Five Things You Probably Don’t Know About the Coronavirus

There is a lot of misinformation about the coronavirus being spread, some by the media, some by politicians, but mostly by internet conspiracy nuts.

No, the Trump administration did not cut the CDC’s coronavirus budget. No, Corona beer does not contain the virus. And no, your beard isn’t a coronavirus risk.

It would be nice to have the facts about the disease because there isn’t much we can do to avoid catching it if it becomes a pandemic. There’s no vaccine and no chance for one for about 18 months – and that’s stretching it. There are no drugs to treat it – no antibiotics or anti-virals that would help, although researchers are working frantically to see if an existing drug can be effective.

Here are 5 things you may not know about the coronavirus from an internist in New York.

1. The coronavirus can live up to 9 days on most porous surfaces

This is one, tough bug.

Although there are not data for COVID-19, other coronaviruses have been shown to persist as long as 9 days on glass, metal, or plastic in the worst case, with a very large amount of virus inoculated. Packaged goods from China are very unlikely to have infectious particles due to long shipping times and reduced virus infectivity on paper.

COVID-19 can be spread from infected surfaces, so keeping hands washed (or frequently using alcohol-based sanitizer) and being careful not to put your hands to your face will help reduce infection. However, the major risk is person-to-person through droplets from a cough or sneeze.

2. Fabric masks are ineffective to protect yourself

Fabric masks should be worn if you’re at the store or someplace indoors with other people. But as a preventive measure, they don’t work.

The correct mask for clinical care is an N-95 respirator, which needs to be fitted properly to the face. If the mask doesn’t fit well, it can lead you to think you are protected when you are not, and might actually increase your risk of getting infected. They are also quite unpleasant to wear for any length of time at all, if they fit correctly. Finally, you can contaminate yourself taking it off if you aren’t trained to do that properly.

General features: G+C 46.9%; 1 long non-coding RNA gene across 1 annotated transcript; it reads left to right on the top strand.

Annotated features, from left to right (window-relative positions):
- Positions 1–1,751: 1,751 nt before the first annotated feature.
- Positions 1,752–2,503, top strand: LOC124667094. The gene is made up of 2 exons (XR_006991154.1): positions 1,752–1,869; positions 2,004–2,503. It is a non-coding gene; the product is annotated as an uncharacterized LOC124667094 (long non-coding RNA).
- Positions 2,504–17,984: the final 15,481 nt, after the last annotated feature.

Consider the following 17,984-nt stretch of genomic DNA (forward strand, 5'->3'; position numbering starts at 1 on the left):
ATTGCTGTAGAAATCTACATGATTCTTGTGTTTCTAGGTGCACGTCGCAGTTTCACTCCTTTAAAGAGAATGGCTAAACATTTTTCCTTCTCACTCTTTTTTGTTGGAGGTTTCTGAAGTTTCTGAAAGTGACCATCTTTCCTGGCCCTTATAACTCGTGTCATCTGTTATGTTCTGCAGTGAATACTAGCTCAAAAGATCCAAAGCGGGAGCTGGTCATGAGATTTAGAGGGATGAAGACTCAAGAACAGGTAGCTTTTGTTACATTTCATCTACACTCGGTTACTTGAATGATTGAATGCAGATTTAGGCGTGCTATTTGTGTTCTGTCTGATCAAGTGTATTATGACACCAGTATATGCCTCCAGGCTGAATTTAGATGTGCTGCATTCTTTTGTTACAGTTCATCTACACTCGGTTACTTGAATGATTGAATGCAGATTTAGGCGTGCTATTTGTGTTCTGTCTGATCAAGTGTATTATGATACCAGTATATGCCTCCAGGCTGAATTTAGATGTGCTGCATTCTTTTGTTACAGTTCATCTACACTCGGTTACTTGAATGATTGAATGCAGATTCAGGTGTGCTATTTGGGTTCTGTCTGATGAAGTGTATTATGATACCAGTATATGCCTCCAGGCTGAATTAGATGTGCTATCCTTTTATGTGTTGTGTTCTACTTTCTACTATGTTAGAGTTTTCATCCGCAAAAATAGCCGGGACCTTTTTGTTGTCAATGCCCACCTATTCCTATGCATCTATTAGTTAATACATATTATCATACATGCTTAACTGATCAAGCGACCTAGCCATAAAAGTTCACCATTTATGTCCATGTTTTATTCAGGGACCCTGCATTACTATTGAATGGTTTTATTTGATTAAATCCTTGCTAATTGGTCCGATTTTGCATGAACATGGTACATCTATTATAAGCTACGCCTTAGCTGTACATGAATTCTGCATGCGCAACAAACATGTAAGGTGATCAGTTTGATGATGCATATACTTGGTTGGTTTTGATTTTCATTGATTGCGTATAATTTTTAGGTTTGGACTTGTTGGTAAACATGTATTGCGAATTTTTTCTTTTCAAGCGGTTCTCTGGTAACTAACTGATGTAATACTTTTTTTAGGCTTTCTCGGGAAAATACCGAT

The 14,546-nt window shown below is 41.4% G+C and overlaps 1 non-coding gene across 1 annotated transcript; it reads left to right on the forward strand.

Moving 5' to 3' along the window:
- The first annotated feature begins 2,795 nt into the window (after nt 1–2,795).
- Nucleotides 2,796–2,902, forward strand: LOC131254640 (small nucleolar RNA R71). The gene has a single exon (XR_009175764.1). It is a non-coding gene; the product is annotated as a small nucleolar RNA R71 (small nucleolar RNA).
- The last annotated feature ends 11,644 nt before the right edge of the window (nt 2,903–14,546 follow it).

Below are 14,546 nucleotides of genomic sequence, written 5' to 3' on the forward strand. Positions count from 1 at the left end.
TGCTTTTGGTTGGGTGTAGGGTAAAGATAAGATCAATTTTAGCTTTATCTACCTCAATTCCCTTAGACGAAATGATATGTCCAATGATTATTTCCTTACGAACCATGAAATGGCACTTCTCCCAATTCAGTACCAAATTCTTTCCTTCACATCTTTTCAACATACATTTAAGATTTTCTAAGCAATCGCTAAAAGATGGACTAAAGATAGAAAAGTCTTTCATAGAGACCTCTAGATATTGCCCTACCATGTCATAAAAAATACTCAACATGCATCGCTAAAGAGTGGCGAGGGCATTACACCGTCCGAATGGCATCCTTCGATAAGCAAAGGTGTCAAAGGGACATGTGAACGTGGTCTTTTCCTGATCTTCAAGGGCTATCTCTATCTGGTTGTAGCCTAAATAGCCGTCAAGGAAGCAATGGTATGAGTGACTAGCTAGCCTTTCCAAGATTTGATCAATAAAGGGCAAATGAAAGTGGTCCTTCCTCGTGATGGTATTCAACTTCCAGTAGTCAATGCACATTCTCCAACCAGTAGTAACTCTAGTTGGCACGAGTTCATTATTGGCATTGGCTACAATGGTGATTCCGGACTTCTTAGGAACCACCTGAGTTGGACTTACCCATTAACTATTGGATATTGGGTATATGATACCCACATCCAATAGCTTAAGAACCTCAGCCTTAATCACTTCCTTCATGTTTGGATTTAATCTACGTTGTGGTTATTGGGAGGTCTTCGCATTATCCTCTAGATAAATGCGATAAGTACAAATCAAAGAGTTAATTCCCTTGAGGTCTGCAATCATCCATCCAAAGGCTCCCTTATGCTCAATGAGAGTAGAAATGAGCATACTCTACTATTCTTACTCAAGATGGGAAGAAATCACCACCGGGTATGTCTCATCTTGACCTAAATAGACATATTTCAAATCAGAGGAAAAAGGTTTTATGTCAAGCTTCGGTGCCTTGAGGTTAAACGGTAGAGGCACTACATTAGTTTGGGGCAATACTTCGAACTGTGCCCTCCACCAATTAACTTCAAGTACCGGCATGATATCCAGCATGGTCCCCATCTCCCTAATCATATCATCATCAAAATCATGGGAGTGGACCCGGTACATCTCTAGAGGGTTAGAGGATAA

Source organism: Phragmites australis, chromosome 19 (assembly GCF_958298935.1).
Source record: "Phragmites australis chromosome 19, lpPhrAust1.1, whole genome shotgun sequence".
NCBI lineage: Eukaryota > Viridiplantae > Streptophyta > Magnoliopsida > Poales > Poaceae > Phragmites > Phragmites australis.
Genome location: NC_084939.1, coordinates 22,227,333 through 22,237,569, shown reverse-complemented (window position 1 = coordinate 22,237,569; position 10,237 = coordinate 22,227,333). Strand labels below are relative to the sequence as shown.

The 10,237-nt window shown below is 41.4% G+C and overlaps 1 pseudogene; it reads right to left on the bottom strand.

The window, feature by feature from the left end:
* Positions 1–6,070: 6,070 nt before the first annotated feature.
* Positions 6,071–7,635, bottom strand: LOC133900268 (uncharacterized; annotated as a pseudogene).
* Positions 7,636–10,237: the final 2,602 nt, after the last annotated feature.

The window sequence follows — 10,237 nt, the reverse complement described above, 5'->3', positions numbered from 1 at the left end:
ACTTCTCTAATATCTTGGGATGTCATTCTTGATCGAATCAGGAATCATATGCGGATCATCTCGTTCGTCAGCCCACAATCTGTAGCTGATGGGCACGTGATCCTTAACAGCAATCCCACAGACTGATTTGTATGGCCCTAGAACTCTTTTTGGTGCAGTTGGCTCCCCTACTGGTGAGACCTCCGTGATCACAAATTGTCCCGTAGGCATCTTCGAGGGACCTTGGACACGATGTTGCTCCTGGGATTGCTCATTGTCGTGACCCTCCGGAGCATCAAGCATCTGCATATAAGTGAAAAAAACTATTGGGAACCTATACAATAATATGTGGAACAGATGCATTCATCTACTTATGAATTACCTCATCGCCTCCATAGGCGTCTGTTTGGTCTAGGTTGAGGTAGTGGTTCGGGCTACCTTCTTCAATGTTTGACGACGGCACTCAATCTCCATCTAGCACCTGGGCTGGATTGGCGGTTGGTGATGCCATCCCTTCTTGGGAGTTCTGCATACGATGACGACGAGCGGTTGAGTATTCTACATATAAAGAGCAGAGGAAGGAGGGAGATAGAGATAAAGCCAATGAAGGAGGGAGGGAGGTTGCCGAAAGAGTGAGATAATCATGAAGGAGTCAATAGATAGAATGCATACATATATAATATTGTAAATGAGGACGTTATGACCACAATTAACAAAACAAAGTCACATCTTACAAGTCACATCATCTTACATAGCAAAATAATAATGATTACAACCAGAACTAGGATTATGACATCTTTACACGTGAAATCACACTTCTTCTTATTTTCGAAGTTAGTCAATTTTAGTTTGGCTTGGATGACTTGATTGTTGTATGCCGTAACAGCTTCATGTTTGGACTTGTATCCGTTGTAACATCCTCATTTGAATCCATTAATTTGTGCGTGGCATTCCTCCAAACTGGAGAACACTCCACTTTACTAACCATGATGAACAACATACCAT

Fabric masks probably do very little except protect you from splashes, but even so the holes in the fabric allow the viruses to pass right through. Surgical face masks are designed mostly to protect the patient from the wearer. It keeps your coughing and sneezing droplets from getting out.

I was going to stock up on masks until I read that.

3. 80 Percent of healthy people who get the coronavirus will show no symptoms or only mild symptoms

A woman in California is currently intubated in the ICU with no clear idea of how she was infected. Because 80-90% of cases have no or minimal symptoms, many public health officials fear that the opportunity to contain the virus is lost and a pandemic is inevitable.

This is the good news. The bad news is that if you’re old and sick, getting the coronavirus is very dangerous.

4. The symptoms of the coronavirus are not much different from symptoms of a cold

This is why the media hype and Democrat hysteria is so dangerous. Doctors’ offices and hospital emergency rooms are going to be jammed with people who can’t tell the difference between a cold and the coronavirus. If you do feel sick, call the doctor first. They have specific guidelines that will help them determine what it is you’ve got and what you should do about it.

Symptoms of severe disease are fever, cough, and shortness of breath. This could indicate pneumonia, the most dangerous form of the disease, and the one most likely to lead to requiring hospitalization. Critical illness with COVID-19, especially in the elderly, is very dangerous.

Meanwhile, those people who don’t have the coronavirus who have been panicked into going to the hospital are preventing the truly sick from receiving treatment.

5. How should we be feeling at this point?

Between slightly and moderately anxious. We have prepared for disaster before and it hasn’t really shown up. Prepare for the worst: hope for the best.

Good advice to follow under any circumstances.

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